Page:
One of the toughest jobs out there must be marketing director for a disaster recovery product or service. There’s no better time to promote one’s product or service than when there’s just been a disaster, yet doing so makes you look like you’re exploiting people’s tragedy and can backfire.
Take for example Microsoft, which came under a barrage of criticism during the Japan earthquake last year for offering to donate a dollar for every retweet of its message promoting its Bing search engine; after being attacked, the company swiftly backpedaled and just made a straight donation, no retweeting required.
That’s why I hesitated at posting about this upcoming vendor — my initial reaction was negative, and it’s only several days later, after checking out the coverage elsewhere, that I can look at its announcement more objectively.
With Tornado Alley this spring looking more like Tornado Interstate, and numerous regions and businesses affected, it’s not surprising that some vendors would want to use it as a news hook — though perhaps waiting until the twisters had actually stopped forming might have been more tasteful timing.
In response to the severe damage caused by tornadoes touching down in the Dallas area, Nirvanix, the leading provider of enterprise-class cloud storage services, today announced that it is expanding its Disaster Avoidance Program to customers currently storing data in its Node 3 data center in Dallas enabling them to exercise the option of moving their data to other locations in the Nirvanix Cloud Storage Network—either on a temporary or full-time basis—free of charge.”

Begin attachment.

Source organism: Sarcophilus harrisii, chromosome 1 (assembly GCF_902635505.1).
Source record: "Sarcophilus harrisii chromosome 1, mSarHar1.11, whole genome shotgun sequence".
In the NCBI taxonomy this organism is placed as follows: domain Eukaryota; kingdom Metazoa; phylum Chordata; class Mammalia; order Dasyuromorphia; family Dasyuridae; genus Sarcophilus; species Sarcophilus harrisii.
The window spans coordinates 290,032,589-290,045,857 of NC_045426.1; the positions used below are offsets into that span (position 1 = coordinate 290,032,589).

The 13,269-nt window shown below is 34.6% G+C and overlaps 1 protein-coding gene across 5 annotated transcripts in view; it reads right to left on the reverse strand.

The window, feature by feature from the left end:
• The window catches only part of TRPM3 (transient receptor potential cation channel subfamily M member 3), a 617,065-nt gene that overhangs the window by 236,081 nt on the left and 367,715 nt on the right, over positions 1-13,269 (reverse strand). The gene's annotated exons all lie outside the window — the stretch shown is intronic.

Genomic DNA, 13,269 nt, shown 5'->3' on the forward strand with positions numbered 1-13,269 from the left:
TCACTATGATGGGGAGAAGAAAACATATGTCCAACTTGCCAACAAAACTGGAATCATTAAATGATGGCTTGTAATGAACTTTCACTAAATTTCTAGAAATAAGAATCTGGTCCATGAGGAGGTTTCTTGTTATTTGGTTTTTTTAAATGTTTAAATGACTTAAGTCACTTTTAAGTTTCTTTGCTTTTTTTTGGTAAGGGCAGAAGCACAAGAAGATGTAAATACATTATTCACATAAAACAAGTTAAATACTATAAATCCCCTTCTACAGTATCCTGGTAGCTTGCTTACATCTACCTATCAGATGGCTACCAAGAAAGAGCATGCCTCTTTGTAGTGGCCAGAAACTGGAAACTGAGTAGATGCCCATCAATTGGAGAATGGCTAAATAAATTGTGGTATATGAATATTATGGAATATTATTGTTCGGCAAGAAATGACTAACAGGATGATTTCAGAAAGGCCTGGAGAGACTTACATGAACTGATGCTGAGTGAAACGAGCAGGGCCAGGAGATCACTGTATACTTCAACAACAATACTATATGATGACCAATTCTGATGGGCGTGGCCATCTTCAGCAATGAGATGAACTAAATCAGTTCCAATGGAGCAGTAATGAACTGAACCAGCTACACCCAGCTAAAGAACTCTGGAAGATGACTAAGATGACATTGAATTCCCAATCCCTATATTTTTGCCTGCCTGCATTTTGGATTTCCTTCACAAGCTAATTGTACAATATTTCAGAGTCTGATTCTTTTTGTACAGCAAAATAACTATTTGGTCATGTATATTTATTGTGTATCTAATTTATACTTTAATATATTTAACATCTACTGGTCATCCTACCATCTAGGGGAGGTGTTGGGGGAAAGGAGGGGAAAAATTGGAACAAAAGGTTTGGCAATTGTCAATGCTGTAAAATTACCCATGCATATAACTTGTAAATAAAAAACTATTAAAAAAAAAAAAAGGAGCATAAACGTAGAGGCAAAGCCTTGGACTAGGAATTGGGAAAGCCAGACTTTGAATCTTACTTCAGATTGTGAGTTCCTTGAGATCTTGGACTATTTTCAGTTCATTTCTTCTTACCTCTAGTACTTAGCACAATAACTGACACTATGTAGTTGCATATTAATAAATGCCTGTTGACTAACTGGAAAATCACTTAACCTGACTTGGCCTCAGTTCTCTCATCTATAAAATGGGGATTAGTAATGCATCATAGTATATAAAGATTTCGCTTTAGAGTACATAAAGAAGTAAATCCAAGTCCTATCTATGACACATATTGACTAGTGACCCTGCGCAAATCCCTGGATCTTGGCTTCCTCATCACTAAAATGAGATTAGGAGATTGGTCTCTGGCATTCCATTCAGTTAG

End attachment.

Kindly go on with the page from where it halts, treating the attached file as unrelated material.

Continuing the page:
(Ironically, the Storage Networking World show was being held in Dallas at the same time and was itself disrupted by the severe weather, although Nirvanix did not appear to attend that event.)
On its face, this is a reasonable offer. Users in a disaster area can store their data outside the area. Great. So what’s the problem?
Perhaps it’s the use of the phrase “the leading provider of enterprise-class cloud storage services” in the first sentence. Really, did Dallas people need to have that pointed out to them just then?
Perhaps it’s the Johnny-on-the-spot nature of the announcement, which was issued the same day the tornadoes actually occurred. By Googling, one can ascertain that such an announcement is not unusual for Nirvanix, with the company making similar offers during disasters such as the Japan earthquake and Hurricane Irene. Pull out the boilerplate press release, drop in the name of the disaster and its location, and you’re good to go.
One does wonder at what point the trigger occurs to send out such a release. After a certain amount of property damage occurs or a certain number of people are killed? Does it depend on how many customers Nirvanix has in the affected area? Will Nirvanix issue a similar press release and offer this week regarding the Midwest tornadoes, or did they not come up to snuff?
While some disasters, such as the Japan earthquake, are unpredictable, it’s no secret to anybody that we have tornadoes in the spring and hurricanes in the fall. If one wants to offer such a service to one’s clients, how about issuing a generic press release at the beginning of the disaster seasons so that it looks less like a vendor exploiting a particular tragedy? The anniversary of the Great San Francisco earthquake is coming up, too; that might be a marketing opportunity as well that is far enough removed from actual events and tragedies that it won’t appear so opportunistic.